I’m heading down the two lane blacktop with Mrs. Gulch, Hellchild and Beaver. We’re hoping to try out the rod, reel, fryingpan and corn meal method of non-native trout control
I’ll be back in a few days.
From the Yuma Pioneer (Tony Rayl):
he time frame shows Wednesday, September 16, as the last date for the states to meet and agree on an arbitrator (or arbitrators). Dick Wolfe, state engineer for Colorado, reported late last week that an arbitrator had not been selected yet, meaning the states likely will take it to the deadline. While the arbitration is classified as “fast track” it still will be more than five months before an arbitrator issues a decision, which, on the time frame supplied by Wolfe, is March 1, 2010. The fall and early winter will be the “discovery period,” such as submitting bries and responses to those briefs on legal issues, as well as disclosing experts, witness lists, expert reports and exhibits. The trial itself is set for February 1-5, 2010. A location has not been set yet. However, in his notice to his counterparts in Kansas (David Barfield) and Nebraska (Brian Dunnigan) that Colorado was invoking arbitration in regards to the pipeline issue, Wolfe again reiterated his desire to keep working with the other states to reach a mutually acceptable resolution.
From The Pueblo Chieftain (Chris Woodka):
“We’re working with the whole delegation, and they understand how important this is to Southern Colorado,” lobbyist Ray Kogovsek told the Southeastern Colorado Water Conservancy District Thursday. “I think we will be successful coming out of conference committee.”[…]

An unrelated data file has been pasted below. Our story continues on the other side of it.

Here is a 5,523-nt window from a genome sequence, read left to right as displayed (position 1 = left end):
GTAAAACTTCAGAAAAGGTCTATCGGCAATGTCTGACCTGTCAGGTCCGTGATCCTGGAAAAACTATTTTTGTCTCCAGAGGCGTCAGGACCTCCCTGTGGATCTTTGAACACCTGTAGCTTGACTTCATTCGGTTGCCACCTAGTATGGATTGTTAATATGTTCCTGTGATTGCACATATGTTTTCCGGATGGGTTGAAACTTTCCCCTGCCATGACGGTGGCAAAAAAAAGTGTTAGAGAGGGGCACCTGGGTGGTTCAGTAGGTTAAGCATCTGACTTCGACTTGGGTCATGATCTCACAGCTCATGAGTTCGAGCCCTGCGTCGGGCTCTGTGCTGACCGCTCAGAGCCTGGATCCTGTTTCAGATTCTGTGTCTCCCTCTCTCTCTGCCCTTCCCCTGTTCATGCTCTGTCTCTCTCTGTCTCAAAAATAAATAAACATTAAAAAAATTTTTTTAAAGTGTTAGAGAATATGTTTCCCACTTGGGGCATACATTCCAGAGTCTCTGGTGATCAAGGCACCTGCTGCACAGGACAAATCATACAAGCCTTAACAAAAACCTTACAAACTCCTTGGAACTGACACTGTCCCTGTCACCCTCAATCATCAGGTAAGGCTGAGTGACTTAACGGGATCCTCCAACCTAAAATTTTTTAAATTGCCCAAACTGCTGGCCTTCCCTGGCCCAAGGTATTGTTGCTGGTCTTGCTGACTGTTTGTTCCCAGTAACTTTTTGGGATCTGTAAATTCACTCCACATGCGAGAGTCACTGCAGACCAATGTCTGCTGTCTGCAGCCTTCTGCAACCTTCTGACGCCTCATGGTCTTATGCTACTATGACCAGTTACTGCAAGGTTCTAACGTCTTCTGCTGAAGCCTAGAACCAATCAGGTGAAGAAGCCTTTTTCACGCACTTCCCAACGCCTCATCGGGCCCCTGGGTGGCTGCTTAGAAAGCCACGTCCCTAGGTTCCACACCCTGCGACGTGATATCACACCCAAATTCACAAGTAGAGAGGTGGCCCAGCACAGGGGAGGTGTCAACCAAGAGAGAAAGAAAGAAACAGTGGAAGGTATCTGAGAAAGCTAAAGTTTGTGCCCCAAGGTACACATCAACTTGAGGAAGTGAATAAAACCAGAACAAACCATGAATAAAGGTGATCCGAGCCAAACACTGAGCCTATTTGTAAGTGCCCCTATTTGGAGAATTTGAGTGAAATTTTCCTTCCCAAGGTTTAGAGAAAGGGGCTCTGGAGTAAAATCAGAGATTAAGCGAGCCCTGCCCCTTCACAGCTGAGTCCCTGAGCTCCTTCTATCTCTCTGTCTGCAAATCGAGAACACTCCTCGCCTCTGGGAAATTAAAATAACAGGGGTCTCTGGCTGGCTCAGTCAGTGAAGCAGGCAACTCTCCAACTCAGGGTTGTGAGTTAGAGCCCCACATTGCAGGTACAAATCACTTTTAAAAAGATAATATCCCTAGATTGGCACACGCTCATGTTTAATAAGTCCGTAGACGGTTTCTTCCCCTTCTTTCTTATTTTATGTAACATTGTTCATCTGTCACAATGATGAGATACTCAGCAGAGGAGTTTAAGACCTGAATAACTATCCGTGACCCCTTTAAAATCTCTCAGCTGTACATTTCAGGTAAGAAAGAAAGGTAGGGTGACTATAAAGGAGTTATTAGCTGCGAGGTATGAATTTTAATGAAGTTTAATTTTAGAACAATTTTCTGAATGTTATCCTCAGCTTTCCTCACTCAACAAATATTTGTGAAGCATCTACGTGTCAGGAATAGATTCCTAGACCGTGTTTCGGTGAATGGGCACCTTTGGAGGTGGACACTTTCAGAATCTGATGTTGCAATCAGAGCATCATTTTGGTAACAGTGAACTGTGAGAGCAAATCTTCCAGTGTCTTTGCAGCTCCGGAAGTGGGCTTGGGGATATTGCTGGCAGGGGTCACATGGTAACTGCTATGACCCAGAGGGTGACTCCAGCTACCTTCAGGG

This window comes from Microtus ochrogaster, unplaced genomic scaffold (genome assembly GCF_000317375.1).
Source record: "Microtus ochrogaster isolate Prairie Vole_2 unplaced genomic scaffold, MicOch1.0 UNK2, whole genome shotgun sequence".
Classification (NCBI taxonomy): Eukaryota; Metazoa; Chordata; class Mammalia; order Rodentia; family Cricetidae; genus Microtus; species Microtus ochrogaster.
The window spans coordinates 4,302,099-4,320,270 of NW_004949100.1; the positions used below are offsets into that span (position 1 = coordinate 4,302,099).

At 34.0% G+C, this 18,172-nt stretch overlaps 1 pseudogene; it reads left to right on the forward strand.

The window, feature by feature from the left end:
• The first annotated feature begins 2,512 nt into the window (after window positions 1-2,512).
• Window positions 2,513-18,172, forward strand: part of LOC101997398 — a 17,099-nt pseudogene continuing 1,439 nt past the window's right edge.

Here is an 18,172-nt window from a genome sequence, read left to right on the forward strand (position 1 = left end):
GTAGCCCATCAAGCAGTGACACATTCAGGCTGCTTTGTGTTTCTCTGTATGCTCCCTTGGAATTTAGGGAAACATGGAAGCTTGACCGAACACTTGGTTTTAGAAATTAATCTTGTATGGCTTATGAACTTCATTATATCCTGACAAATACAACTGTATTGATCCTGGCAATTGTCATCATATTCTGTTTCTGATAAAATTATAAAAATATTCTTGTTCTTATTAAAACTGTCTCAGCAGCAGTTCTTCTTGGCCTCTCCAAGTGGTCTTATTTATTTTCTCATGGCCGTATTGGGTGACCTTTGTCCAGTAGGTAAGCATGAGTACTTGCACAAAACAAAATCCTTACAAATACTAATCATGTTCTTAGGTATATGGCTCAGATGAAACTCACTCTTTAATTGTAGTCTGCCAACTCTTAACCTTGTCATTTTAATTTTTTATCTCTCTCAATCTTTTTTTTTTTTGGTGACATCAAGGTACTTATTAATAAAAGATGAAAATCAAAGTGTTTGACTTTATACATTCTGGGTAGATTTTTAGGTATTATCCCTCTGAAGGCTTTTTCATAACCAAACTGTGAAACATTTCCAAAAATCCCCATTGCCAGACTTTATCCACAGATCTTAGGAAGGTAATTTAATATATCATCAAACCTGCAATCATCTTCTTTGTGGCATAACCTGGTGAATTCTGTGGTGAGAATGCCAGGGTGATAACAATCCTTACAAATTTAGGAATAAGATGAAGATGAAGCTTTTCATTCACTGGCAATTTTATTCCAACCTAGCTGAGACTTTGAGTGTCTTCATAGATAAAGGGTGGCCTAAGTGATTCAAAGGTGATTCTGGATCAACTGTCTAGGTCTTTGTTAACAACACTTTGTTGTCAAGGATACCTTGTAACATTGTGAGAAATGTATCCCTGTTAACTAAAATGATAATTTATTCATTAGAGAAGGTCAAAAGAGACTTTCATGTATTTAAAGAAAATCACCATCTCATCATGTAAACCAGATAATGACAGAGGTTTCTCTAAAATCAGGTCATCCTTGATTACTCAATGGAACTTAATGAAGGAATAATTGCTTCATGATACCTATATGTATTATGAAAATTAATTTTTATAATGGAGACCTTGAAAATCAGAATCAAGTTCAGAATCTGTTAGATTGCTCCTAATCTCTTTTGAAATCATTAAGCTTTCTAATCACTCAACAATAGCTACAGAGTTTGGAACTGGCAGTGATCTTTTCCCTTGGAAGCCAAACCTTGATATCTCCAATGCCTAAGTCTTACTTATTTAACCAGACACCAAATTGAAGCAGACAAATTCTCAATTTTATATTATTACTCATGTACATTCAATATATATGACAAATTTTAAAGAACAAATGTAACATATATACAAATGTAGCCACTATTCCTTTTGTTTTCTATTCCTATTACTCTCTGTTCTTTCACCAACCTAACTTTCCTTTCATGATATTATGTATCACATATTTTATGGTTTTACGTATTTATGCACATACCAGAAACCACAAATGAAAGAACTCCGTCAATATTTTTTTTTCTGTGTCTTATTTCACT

The district will attempt to get up to $14 million in the 2011 budget, as it attempts to make progress on the $300 million conduit after finally winning authorization. Federal contributions to the conduit and other parts of the Fryingpan-Arkansas Project would be repaid using excess-capacity revenues under the legislation signed into law by President Barack Obama earlier this year. Meanwhile, the Colorado Water Conservation Board still has funds available – about half of the $60.6 million loan approved three years ago – for its loan to cover local up-front spending for the conduit, said CWCB board member Reed Dils. At its meeting this week in Steamboat Springs, the board struggled with financial issues including a reduction in mineral lease revenues and the absence of new mineral severance taxes to support CWCB loans, he said…